Race day came, arriving with blue sky. All the runners came together for an incredible buffet breakfast. Imagine long stretches of every cheese imaginable, fruit, house-baked bread, cereals, and COFFEE! We had time in the morning to relax, to plan and prepare our drop bags, and to make final alterations to race gear. I planned to run light with only a hand-held bottle and rain jacket. I felt confident that I would not get cold as long as I had some gloves and long sleeves (I love using the arm warmers for this purpose).
On the train with my friend Lars:
Walking to Vatnahalsen station where we would leave our drop bags. The mist started to set in, adding a real sense of myth and mystery:
Feeling good and enjoying a little snack, 1 hour before the race start:
With Lars who is about to run the race for the 10th time:
The race start was without ceremony in Flåm, a beautiful little town located on the edge of the Aurlanfjord. We would start at sea level, and over the course of the race we would climb up to 1344m. The runners were twitching and eager to get started on the journey back to Finse where a buffet dinner and sauna awaited. In the photo below you can see one of the heroes from the weekend: a lady called Oline who is 70 and running the race for the 5th time. I never stop being amazed and inspired when attending these events.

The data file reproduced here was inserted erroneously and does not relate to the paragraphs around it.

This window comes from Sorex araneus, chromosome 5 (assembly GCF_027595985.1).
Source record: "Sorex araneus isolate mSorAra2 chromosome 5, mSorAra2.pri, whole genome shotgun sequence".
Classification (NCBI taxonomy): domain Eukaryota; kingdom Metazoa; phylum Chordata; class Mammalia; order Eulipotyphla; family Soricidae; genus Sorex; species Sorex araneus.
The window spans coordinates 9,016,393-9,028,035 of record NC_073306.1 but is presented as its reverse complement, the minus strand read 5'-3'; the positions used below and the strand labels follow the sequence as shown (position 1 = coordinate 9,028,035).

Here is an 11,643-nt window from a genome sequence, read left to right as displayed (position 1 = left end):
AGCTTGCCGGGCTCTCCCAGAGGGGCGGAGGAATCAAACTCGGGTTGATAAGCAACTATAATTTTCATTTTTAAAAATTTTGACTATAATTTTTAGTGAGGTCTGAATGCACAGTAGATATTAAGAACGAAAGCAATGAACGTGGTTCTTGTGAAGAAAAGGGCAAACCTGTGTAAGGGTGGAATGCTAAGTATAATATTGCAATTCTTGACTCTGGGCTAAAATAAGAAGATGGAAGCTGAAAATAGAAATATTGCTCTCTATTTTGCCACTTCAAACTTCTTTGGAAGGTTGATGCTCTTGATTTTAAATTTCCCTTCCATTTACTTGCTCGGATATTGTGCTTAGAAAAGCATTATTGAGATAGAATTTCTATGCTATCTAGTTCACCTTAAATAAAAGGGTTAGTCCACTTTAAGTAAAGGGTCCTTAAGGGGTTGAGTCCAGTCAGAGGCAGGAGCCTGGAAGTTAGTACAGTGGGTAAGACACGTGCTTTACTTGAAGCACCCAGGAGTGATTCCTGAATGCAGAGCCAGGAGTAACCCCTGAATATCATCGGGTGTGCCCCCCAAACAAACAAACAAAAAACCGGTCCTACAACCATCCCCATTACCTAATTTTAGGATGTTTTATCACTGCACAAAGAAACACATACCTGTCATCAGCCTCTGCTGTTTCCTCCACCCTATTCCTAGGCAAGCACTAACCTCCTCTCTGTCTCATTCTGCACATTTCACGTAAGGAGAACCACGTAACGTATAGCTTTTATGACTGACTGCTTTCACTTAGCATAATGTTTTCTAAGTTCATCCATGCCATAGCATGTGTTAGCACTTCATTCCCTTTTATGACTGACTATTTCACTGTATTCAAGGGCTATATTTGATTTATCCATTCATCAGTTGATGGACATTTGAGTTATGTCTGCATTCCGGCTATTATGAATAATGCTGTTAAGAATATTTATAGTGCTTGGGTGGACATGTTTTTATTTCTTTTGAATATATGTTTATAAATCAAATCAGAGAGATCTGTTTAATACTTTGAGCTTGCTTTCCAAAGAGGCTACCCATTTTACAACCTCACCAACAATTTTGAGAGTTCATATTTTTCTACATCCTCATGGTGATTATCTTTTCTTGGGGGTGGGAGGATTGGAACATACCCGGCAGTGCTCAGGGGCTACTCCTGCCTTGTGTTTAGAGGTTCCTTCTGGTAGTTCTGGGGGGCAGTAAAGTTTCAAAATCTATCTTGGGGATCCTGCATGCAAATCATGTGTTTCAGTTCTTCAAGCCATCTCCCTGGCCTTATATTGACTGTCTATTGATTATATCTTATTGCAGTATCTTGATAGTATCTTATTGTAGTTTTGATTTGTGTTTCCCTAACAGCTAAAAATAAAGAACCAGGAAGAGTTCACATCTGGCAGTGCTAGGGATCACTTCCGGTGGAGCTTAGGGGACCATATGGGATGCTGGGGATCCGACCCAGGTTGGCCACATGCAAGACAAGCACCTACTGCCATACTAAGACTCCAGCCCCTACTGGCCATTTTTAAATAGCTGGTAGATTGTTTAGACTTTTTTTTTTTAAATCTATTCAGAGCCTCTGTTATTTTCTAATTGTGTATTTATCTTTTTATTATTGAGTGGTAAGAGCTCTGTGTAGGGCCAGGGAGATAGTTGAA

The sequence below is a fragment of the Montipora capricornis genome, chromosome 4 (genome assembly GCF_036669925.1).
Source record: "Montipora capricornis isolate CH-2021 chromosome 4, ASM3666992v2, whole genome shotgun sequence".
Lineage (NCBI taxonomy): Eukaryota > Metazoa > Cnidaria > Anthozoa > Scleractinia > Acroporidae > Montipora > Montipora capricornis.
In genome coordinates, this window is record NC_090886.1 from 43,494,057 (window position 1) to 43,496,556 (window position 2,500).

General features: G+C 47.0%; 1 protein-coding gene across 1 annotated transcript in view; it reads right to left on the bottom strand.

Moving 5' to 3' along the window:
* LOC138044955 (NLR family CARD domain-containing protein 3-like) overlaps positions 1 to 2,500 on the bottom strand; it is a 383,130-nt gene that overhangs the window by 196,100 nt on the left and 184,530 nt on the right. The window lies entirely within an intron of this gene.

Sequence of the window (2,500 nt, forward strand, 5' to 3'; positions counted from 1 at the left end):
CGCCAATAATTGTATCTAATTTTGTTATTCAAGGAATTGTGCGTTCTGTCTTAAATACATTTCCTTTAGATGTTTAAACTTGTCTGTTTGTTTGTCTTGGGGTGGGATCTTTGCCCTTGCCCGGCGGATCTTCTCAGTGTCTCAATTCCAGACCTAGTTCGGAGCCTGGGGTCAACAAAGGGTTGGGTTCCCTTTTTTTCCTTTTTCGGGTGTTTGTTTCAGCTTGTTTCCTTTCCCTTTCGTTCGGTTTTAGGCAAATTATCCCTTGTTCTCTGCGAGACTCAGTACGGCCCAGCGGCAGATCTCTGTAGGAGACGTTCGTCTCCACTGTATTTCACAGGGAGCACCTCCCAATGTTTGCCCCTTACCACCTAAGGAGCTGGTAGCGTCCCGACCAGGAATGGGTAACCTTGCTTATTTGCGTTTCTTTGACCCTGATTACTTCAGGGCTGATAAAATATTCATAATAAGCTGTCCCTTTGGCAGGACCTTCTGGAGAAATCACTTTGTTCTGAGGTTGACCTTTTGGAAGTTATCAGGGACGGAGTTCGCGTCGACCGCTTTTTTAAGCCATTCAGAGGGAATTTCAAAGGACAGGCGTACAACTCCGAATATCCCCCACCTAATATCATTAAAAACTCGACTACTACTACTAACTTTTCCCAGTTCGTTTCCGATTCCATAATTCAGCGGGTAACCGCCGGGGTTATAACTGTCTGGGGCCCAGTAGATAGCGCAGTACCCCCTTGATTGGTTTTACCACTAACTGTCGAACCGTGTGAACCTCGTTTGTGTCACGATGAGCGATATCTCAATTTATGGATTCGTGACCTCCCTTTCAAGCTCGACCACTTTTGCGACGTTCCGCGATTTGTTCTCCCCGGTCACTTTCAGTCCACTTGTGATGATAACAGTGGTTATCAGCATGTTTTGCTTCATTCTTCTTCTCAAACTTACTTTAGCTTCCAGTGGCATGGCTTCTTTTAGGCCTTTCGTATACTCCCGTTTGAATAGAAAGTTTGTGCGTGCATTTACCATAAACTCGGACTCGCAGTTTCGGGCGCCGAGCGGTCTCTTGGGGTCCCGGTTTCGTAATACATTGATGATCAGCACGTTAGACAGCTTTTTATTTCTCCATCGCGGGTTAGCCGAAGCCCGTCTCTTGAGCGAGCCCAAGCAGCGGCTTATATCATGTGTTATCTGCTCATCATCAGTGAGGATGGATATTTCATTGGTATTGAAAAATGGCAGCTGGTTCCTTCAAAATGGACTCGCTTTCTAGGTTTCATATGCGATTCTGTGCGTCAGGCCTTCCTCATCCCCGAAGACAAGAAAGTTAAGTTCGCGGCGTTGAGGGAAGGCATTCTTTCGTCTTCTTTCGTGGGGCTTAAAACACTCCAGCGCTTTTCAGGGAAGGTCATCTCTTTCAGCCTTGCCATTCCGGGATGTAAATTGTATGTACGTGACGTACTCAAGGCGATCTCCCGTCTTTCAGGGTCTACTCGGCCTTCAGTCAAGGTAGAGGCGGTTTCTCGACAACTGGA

The first 10km of the race was run on asphalt, and I took it at a faster pace than I normally would run. I am not fast and rarely run on the road, so I took this opportunity to "train" this weakness. I also had to switch off the endurance part of my brain that kept telling me to "slow down," since I wouldn't be racing as far as I normally do.
A long stretch of tunnel we encountered early on during the race, where running became instinctual and sensory all at once: